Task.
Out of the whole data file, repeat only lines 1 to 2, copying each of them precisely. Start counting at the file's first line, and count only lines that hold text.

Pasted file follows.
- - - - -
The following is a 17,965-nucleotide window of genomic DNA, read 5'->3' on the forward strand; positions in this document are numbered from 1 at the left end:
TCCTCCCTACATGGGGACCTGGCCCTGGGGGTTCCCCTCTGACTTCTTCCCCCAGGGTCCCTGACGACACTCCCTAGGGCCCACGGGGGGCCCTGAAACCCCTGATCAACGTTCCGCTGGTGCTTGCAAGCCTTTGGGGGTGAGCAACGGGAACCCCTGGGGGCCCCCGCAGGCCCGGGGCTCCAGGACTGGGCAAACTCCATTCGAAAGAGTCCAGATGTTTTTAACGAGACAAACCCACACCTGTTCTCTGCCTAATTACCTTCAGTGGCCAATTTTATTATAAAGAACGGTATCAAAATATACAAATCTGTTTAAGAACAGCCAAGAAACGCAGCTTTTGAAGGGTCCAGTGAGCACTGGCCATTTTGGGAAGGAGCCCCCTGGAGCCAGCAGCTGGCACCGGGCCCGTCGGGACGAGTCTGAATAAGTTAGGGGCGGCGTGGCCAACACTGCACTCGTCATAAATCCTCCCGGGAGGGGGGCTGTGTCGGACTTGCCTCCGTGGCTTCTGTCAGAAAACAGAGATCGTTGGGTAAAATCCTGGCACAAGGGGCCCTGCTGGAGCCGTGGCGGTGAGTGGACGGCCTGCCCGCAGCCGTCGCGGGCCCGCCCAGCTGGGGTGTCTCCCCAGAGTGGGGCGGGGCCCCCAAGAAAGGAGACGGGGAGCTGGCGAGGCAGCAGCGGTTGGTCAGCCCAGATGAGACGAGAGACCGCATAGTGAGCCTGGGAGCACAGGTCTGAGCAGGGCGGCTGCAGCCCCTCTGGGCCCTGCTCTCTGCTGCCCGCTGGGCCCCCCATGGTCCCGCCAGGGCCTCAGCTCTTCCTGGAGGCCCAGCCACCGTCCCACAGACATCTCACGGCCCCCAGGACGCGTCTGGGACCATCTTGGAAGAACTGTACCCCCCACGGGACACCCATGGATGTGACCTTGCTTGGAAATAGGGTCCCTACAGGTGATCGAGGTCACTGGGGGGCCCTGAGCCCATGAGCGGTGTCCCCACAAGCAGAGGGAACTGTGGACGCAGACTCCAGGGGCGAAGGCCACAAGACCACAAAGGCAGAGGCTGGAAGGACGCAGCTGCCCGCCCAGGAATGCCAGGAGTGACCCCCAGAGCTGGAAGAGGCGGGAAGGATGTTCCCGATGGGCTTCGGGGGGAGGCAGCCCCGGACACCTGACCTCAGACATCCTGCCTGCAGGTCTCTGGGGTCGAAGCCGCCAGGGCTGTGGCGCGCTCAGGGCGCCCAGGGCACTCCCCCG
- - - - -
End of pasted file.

The following is a 17,965-nucleotide window of genomic DNA, read 5'->3' on the forward strand; positions in this document are numbered from 1 at the left end:
TCCTCCCTACATGGGGACCTGGCCCTGGGGGTTCCCCTCTGACTTCTTCCCCCAGGGTCCCTGACGACACTCCCTAGGGCCCACGGGGGGCCCTGAAACCCCTGATCAACGTTCCGCTGGTGCTTGCAAGCCTTTGGGGGTGAGCAACGGGAACCCCTGGGGGCCCCCGCAGGCCCGGGGCTCCAGGACTGGGCAAACTCCATTCGAAAGAGTCCAGATGTTTTTAACGAGACAAACCCACACCTGTTCTCTGCCTAATTACCTTCAGTGGCCAATTTTATTATAAAGAACGGTATCAAAATATACAAATCTGTTTAAGAACAGCCAAGAAACGCAGCTTTTGAAGGGTCCAGTGAGCACTGGCCATTTTGGGAAGGAGCCCCCTGGAGCCAGCAGCTGGCACCGGGCCCGTCGGGACGAGTCTGAATAAGTTAGGGGCGGCGTGGCCAACACTGCACTCGTCATAAATCCTCCCGGGAGGGGGGCTGTGTCGGACTTGCCTCCGTGGCTTCTGTCAGAAAACAGAGATCGTTGGGTAAAATCCTGGCACAAGGGGCCCTGCTGGAGCCGTGGCGGTGAGTGGACGGCCTGCCCGCAGCCGTCGCGGGCCCGCCCAGCTGGGGTGTCTCCCCAGAGTGGGGCGGGGCCCCCAAGAAAGGAGACGGGGAGCTGGCGAGGCAGCAGCGGTTGGTCAGCCCAGATGAGACGAGAGACCGCATAGTGAGCCTGGGAGCACAGGTCTGAGCAGGGCGGCTGCAGCCCCTCTGGGCCCTGCTCTCTGCTGCCCGCTGGGCCCCCCATGGTCCCGCCAGGGCCTCAGCTCTTCCTGGAGGCCCAGCCACCGTCCCACAGACATCTCACGGCCCCCAGGACGCGTCTGGGACCATCTTGGAAGAACTGTACCCCCCACGGGACACCCATGGATGTGACCTTGCTTGGAAATAGGGTCCCTACAGGTGATCGAGGTCACTGGGGGGCCCTGAGCCCATGAGCGGTGTCCCCACAAGCAGAGGGAACTGTGGACGCAGACTCCAGGGGCGAAGGCCACAAGACCACAAAGGCAGAGGCTGGAAGGACGCAGCTGCCCGCCCAGGAATGCCAGGAGTGACCCCCAGAGCTGGAAGAGGCGGGAAGGATGTTCCCGATGGGCTTCGGGGGGAGGCAGCCCCGGACACCTGACCTCAGACATCCTGCCTGCAGGTCTCTGGGGTCGAAGCCGCCAGGGCTGTGGCGCGCTCAGGGCGCCCAGGGCACTCCCCCG